While the majority of European countries have contributed one way or another to the coalition, the war in Iraq has been profoundly unpopular in Europe. A majority of Europeans judge it unjustified and believe that the U.S. should clean up its own mess. Iraq’s volatile security situation has made Europeans chary of direct engagement.
It is not surprising then that Europe has been hesitant. It has pledged about $2.5 billion to Iraq’s reconstruction, a substantial sum, but a much smaller percentage of the total than in many other international operations. Most of the money is funneled through the United Nations and World Bank in a way that minimizes European exposure.
It is time for Europe to consider a more substantial effort — in exchange for a greater decision-making role. The new U.S. president will be open to a more multilateral approach to foreign policy.
America’s top priority will likely be more troops for Afghanistan, a request that Europe will not fulfill. The Dutch and Germans are more likely to withdraw entirely than offer more military support in Afghanistan, and others may follow suit.
If it wants America to persist with a more multilateral foreign policy under Obama, Europe needs to be quick to offer something else substantial. The EU and Britain have already shifted funds from UN and World Bank programs to bilateral efforts requiring an on-the-ground presence in Iraq. Italy, France and Germany now have leaders openly interested in improving relations with the U.S.
The essential prerequisites for a U.S.-European partnership in Iraq will be present in January. Both the U.S. and Europe want a single, stable Iraq that does not harbor terrorists or threaten its neighbors. Obama will want to demonstrate that U.S. policy is shifting in a more multilateral direction, laying the basis for at least a partial U.S. withdrawal. Europe will want to encourage this.
The improving security situation gives Europe incentives to engage in Iraq that have been lacking. And not only is it safer, but it is also likely to be far more lucrative. Iraq is already contracting for oil services with European and American companies.
What are Europe’s options for greater engagement? The U.S. needs Europe to contribute more on-the-ground state-building support. This is the EU’s forte.
In the past 35 years, the EU has taught 21 countries how to run their governments. This experience should be applied to the most pressing security and governance problem in Iraq: the Interior Ministry.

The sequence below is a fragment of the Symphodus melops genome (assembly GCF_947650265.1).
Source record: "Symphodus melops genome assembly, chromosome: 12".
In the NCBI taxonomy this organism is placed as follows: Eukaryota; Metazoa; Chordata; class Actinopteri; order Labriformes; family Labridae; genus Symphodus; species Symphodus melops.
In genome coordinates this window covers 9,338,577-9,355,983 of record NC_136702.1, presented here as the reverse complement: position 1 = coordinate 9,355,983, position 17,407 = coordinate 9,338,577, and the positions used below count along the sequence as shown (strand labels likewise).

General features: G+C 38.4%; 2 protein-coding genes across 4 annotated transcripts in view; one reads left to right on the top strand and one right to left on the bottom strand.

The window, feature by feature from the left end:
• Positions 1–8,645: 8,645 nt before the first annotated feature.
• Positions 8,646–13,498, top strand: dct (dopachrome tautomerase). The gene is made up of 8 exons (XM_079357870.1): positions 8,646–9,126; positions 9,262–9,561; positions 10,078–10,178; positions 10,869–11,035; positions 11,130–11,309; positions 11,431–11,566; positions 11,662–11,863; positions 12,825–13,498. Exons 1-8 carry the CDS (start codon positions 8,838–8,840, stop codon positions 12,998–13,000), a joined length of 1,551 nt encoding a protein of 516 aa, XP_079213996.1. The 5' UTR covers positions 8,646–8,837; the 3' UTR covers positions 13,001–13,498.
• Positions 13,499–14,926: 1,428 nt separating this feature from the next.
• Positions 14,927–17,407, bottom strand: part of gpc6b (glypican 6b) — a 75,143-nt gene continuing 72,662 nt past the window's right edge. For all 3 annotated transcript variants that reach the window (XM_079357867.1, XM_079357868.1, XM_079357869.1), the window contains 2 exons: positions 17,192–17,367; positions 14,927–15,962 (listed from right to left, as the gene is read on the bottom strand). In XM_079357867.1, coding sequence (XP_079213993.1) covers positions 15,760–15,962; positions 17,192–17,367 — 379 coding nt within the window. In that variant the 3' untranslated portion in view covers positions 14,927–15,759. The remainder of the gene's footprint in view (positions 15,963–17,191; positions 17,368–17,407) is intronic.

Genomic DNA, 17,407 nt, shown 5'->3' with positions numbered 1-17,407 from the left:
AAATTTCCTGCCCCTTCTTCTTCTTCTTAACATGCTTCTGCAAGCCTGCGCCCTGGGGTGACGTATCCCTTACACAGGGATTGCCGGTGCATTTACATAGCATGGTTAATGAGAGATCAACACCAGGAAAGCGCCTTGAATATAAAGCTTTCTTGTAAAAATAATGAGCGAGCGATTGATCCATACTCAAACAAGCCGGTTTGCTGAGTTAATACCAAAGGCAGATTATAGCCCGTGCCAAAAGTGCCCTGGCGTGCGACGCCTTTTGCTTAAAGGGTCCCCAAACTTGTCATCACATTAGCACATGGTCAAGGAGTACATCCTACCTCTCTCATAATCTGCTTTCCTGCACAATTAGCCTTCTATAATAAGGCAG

The U.S. soldiers and contractors currently mentoring there lack appropriate experience. The EU could adopt the ministry, undertaking a major effort to train its officials and ensure the police are nonsectarian, down to the neighborhood level.
To assist with Iraq’s internal political reconciliation, Europe could contribute several hundred additional staff to the UN, increasing its deployment of people in the provinces and enhancing its capacity to handle upcoming elections as well as manage the risks of ethnic and sectarian strife.
None of these efforts will be successful unless Iraq’s neighbors help by blocking assistance to insurgents and militias, and by corralling their Sunni and Shiite compatriots into stabilization efforts. Reluctant U.S. efforts with the neighbors have not produced great results. Europe should offer to help the new U.S. president to get the neighbors, especially Iran and Syria, on board.
What if Iraq descends into civil war? In this scenario, the U.S. and Europe would have to rely on containment. This would require European assistance with a vigorous regional strategy, including dissuading Iraq’s neighbors from interference as well as providing humanitarian assistance to countries accepting refugees.
Whatever happens in Iraq, things will go better if Europe and the U.S. work together.
(Daniel Serwer is vice president for peace and stability operations at the United States Institute of Peace, where Megan Chabalowski is a research assistant.)---